AG says excessive oil company profits adding to price hikes |

AG says excessive oil company profits adding to price hikes

STEVE LAWRENCE, Associated Press Writer

SACRAMENTO – California oil companies are adding to motorists’ misery at the pump by making excessive profits on gasoline, Attorney General Bill Lockyer charged Tuesday.

He suggested lawmakers approve an excess profits tax combined with a corresponding cut in the sales tax on gasoline to ease California prices, which are running about 19 cents more a gallon than in the rest of the country.

The average price for a gallon of regular-grade gas in California jumped 43 cents from $1.36 to $1.79 between Jan. 13 and March 20. During the same period, the amount going to oil refineries increased 42 cents from 24 cents to 66 cents, while other cost factors either dropped or increased a few pennies, Lockyer said.

The cost of crude oil, for example went up just 4 cents per gallon and the amount taken by gas stations dropped 6 cents.

”It seems to me that is excessive profit-taking by refineries,” Lockyer told members of two Assembly committees and a subcommittee. ”It has nothing to do with any other factor except they can get away with it.”

He proposed the excess sales tax that would allow oil refineries to make a specified maximum, 40 cents per gallon, for example. Anything over that, the state would take and cut the sales tax on gas by a corresponding amount.

The plan would enable the state to lop 8 to 10 cents off the price of a gallon of gasoline, Lockyer added.

Chevron and Arco, two of the state’s biggest oil companies, challenged Lockyer’s figures.

Chevron spokesman Mike Libbey said the numbers undercalculated the cost of crude oil.

”We are prohibited from discussing our earnings until they are announced,” Libbey said. ”But analysts will tell you that we are pretty close to breaking even in the refining and marketing segment of the business. The reason is that our raw material costs rose so rapidly that it outpaced our ability to recover our costs through price increases for fuels.”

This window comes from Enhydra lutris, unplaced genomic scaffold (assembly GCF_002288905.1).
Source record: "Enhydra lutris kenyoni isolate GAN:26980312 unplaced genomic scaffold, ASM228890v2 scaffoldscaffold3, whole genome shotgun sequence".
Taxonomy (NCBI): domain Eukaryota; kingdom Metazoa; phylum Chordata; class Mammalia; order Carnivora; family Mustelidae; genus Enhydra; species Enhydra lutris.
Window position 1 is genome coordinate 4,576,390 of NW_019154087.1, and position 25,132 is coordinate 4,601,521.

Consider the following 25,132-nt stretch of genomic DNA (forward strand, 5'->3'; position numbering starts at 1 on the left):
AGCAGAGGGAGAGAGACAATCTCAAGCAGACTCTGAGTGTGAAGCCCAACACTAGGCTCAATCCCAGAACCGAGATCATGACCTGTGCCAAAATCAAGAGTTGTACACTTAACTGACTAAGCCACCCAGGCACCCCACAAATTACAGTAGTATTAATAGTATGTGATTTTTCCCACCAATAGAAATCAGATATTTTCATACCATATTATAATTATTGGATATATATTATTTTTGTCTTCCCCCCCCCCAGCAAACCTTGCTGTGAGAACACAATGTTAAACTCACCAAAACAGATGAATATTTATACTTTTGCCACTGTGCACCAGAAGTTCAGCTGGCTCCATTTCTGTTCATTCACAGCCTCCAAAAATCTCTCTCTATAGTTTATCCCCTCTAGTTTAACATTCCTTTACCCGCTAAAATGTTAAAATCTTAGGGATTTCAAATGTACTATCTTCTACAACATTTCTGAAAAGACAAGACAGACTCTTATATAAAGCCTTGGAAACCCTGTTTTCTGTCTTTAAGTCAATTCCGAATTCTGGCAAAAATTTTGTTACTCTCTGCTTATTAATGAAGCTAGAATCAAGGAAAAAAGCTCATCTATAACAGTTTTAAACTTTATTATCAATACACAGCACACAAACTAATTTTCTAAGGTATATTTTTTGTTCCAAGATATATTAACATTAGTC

Jeff Wilson, a spokesman for the Western States Petroleum Association, an oil industry group, said an excess profits tax was ”definitely not the free market at work,” and he complained that Lockyer’s suggestions were premature.

”The attorney general has created a gas price task force to look at several different factors that could lead to higher gas prices in California,” Wilson said.

”It’s a little disappointing that he is making recommendations before his own task force meets and draws its own conclusions.”

Lockyer’s proposal is the most recent fuel tax plan to surface in recent weeks in response to the latest gas price spike.

Assembly Republicans want to permanently eliminate the sales tax on gasoline.

Assembly Speaker Antonio Villaraigosa, D-Los Angeles, has responded with a plan to partly suspend the sales tax during the summer months to help hold down fuel costs when many motorists take vacations.

Severin Borenstein, director of the University of California’s Energy Institute, told the committees that just cutting sales taxes probably would not help consumers much, at least not in the short run.

He said that cutting taxes would increase demand for fuel and cause prices to rise.

”The idea that it would be fully passed on to consumers is wrong,” he said.

He suggested that price spikes could be eased by increasing the gasoline supply by allowing the sale of gasoline that meets federal clean air requirements but not the more stringent California standards.

An increase in air pollution could be avoided by adding a surcharge to that fuel and using the extra revenue to buy older, dirtier vehicles from motorists and get them off the roads, Borenstein said.